The Financial Train Wreck gets scammed

My sister in law, otherwise known as the Financial Train Wreck, is a gold mine of inspiration for what not to do in terms of personal finances, and if you don’t know about her already then you may wish to check out my previous posts in the series, including let me introduce you to the financial train wreckthe financial train wreck and housing and will the new boyfriend help fix her finances?

Nigerian Scam

If you read the previous post in the series on the Financial Train Wreck (or FTW for short), you will recall that I had high hopes for her newest boyfriend as far as her finances (and life generally) were concerned. Unfortunately something happened recently that has me a bit worried, and it’s all to do with an online scam…

FTW’s boyfriend gets scammed

Most people will have heard of all sorts of scams that people fall victim to, and many of them are actually quite clever and therefore  hugely successful (for the scammers that is). While I don’t know the exact details in this instance, I understand that Mr FTW (it’s perhaps a bit presumptuous to call him Mr FTW, but it’s shorter than writing “FTW’s boyfriend”) was lured in by some sort of online contact that promised some sort of great investment. He paid them $3k, and of course it turned out to be a scam, and I’m sure that he would feel quite foolish and embarrassed that he was taken for a ride.

But the tale doesn’t end there unfortunately, as some smart cookie scammer has worked out that if someone can be taken for a ride once, then there’s a good chance that they can be taken for a ride again, you just need to have the right angle…

In this instance, the “right angle” is some sort of “specialist/lawyer” contacting all of the people that have fallen prey to the particular scam, and then offering to help them to get their money back. Now a number of emails had been exchanged between Mr FTW and this specialist in recent weeks, and he himself had come to the conclusion that this was another scam, but then he decided to forward the email to me in the hope that I would review it and conclude that it was legit.

Here comes the email – brace yourself

For your information/amusement, I have included the email below, which includes comments back and forth between Mr FTW and the “specialist/lawyer”. I’ve also added in my own translation of the “specialist/lawyer/whatever the hell he calls himself”, which is pretty much what I was thinking as I was reading through it the first time. Let’s see if any of it sounds odd to you…


Hi Mr FTW,

I have tried to contact you without any success this morning since I wanted to speak to you regarding your email so we can put the trust issues aside. (IA translation: “You don’t trust me, and rightly so, but I’m hoping I can brush that off and get back to scamming you out of cash as quickly as possible”). Regarding your concerns, I am embedding the replies in bold font in the email you sent.
Hi Ivan (IA comment: Yeah, like his name is really just Ivan. It’s probably more like “Emmanuel from Nigeria”)
Sorry I have been missing your calls lately.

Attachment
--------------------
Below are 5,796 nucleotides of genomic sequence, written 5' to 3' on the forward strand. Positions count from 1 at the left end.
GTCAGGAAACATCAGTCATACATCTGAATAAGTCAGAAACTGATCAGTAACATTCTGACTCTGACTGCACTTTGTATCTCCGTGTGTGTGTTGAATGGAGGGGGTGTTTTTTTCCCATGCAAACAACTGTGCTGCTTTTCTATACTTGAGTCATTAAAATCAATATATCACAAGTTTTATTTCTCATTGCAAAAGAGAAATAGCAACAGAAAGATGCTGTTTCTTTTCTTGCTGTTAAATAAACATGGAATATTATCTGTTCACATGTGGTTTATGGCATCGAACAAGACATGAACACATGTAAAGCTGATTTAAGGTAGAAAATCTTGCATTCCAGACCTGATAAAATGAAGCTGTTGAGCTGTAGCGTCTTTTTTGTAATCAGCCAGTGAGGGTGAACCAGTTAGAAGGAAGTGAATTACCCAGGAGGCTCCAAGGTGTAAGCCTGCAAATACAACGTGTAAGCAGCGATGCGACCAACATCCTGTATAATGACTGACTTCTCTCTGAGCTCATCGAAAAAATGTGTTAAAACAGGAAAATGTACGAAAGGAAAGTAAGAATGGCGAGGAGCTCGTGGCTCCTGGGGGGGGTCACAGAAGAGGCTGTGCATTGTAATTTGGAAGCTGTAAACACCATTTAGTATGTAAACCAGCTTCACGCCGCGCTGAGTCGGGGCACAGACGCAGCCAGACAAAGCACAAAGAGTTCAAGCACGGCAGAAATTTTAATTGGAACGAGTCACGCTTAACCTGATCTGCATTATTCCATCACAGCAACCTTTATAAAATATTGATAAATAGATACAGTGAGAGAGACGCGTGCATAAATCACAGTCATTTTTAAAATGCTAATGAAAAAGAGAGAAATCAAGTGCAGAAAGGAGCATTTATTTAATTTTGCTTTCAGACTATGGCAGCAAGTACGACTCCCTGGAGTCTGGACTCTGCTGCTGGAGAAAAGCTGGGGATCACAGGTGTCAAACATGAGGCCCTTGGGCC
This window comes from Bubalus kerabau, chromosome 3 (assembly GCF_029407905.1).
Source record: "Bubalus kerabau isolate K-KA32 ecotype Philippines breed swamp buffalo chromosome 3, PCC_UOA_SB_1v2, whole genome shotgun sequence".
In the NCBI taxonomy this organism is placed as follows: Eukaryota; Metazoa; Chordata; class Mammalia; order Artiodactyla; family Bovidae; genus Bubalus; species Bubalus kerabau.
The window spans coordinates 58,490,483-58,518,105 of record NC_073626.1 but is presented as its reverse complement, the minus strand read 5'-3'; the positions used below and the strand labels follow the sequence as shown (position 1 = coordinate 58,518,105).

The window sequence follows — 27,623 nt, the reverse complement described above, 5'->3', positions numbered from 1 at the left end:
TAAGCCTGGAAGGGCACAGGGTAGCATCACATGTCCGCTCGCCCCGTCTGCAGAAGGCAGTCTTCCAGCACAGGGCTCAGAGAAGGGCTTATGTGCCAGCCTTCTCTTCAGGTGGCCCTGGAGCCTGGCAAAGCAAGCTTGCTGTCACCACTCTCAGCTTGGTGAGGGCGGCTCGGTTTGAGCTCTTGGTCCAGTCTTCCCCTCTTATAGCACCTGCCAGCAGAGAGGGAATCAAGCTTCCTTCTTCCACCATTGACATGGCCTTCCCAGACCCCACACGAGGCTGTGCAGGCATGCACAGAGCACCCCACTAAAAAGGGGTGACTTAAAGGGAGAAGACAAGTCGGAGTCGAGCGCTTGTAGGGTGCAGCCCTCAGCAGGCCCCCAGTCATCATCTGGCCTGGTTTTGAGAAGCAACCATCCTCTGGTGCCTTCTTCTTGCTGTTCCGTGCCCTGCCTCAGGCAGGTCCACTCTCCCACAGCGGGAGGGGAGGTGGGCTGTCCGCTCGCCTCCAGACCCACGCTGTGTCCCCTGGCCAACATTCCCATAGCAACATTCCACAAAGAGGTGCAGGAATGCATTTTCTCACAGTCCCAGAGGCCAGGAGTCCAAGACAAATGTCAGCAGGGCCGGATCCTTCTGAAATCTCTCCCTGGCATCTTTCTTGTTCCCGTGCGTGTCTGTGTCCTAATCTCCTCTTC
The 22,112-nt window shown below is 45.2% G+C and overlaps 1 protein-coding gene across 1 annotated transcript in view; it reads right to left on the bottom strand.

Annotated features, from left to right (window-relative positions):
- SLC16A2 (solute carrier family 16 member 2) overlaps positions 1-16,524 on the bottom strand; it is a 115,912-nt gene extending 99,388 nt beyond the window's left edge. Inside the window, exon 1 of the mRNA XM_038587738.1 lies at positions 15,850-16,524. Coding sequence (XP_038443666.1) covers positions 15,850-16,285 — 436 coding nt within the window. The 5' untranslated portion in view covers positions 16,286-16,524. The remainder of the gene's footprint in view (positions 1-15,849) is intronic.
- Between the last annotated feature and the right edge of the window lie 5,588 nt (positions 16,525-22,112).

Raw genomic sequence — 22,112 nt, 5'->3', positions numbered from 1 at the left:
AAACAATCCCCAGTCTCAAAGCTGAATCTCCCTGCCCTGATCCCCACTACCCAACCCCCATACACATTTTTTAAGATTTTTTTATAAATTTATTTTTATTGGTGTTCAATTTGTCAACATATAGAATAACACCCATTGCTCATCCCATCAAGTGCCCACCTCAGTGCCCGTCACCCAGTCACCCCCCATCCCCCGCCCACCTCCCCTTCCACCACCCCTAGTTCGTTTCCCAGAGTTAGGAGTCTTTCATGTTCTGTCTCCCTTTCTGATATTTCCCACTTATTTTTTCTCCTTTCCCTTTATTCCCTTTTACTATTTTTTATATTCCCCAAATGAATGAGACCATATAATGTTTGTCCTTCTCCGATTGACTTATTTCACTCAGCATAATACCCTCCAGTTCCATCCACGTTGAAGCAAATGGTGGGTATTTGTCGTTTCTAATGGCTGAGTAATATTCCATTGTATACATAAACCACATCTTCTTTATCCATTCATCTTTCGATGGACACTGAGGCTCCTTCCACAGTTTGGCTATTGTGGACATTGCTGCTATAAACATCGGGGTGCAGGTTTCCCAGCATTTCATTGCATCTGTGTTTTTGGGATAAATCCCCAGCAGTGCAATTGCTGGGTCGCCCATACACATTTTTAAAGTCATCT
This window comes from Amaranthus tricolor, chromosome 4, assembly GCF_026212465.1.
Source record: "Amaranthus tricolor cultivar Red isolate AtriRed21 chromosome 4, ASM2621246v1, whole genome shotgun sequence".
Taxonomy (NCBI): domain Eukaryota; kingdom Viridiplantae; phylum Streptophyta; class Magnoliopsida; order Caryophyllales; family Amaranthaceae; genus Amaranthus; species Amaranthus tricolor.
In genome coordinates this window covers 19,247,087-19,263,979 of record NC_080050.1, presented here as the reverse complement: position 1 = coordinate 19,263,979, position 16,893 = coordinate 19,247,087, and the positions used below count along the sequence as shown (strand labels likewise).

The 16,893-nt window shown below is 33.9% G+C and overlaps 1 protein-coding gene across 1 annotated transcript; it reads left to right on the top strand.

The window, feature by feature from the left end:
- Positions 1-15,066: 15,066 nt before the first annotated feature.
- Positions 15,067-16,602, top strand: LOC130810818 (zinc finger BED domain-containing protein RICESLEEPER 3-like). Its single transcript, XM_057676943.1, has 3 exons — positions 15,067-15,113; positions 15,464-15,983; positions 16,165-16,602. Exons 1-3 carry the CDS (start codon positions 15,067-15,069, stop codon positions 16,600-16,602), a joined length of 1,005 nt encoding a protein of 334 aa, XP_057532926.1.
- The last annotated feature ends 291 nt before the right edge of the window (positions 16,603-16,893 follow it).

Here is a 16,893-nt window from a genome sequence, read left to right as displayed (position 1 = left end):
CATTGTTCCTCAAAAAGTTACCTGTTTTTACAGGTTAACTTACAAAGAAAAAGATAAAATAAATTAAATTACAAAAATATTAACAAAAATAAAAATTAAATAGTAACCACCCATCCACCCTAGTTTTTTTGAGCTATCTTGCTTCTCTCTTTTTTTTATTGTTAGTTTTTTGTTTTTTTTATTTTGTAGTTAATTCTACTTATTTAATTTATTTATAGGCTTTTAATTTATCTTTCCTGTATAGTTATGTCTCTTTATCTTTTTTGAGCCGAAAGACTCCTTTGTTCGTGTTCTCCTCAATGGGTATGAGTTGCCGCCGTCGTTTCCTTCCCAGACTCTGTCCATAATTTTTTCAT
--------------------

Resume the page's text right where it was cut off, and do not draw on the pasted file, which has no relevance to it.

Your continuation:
Has been a hectic couple of days.
I have been in contact with my lawyer and have been advised not to pursue this anymore. Please understand that as far as your lawyer is concerned, I am not sure if he has international experience to “dictate” laws in international countries. Has he ever dealt with international tax offices in the past? Has he ever “recovered” stolen funds/profits/claims from fraudulent companies?  The point is you can listen to him if you wish, I suggest with a grain of salt because he maybe advising you incorrectly if he has no experience in the above stated matters. (IA translation: “Don’t trust your lawyer because he doesn’t have any experience in scamming you like I do, so he wouldn’t know how best to do the scams. Also, what he’s saying is actually correct, but I need to make him appear ignorant so that you don’t listen to him”).
You have told me before that you have got refunds for other clients before, then u should of know about the up front tax before we got to this point. All this boils down to is a simple miscommunication/misunderstanding because if you remember I explained that we have been successful in securing the claim amounts/profits that victims were entitled to and they are at the same stage of settlement just like you regarding the Taxes. Unfortunately this is something I did not forsee and was not aware about until now because of the broad Philippines Tax Laws. The other victims have already agreed to pay their taxes and infact, their taxes should be cleared by Monday and their claims would be released. (IA translation: “I didn’t want to tell you about having the pay cash for ‘the taxes’ before because I knew that you’d tell me to piss off straight away. I thought I’d get you on the hook first and then drop the taxes thing on you and blame it on a ‘miscommunication’).
I do not have that kind of money to pay. I am sorry, I donot want to and dont need to pry into your finances but if there is something you cannot do, you should have discussed it with me in detail, before coming to this conclusion. (IA translation: “Why didn’t you tell me earlier that you had no f&*king money? I wouldn’t have wasted my time emailing you if I didn’t think that I could get any more cash out of you! I’m trying to run a scamming business here mate, so time is money”)
That is unfair and I am not very happy. I can understand how you feel and I am not too happy either about this unforseen circumstance and your pre assumed conclusion.Should you decide that you cannot move forward with this, then your settlement amounts will be kept by the perpetrators, LANDEN OPTIONS AND FUTURES. It was your hard earned money and you are entitled to it, the profits and not them. (IA translation: “If I tell you that those pricks will keep the money then that might really piss you off enough to make a rash decision and pay me for ‘the taxes’. I’m best not to tell you that I’m the same guy that stole your money in the first place, and now I want to steal a bit more. How else did you think I got your details to contact you?”)
According to my lawyer I should never have to pay up front tax in any country to release funds. Already addressed this concern above. (IA translation: “I didn’t actually address this point properly, but I don’t really want to as it won’t make sense, so I’ll just write this bull$hit comment and hope that you don’t ask any more questions on this one”).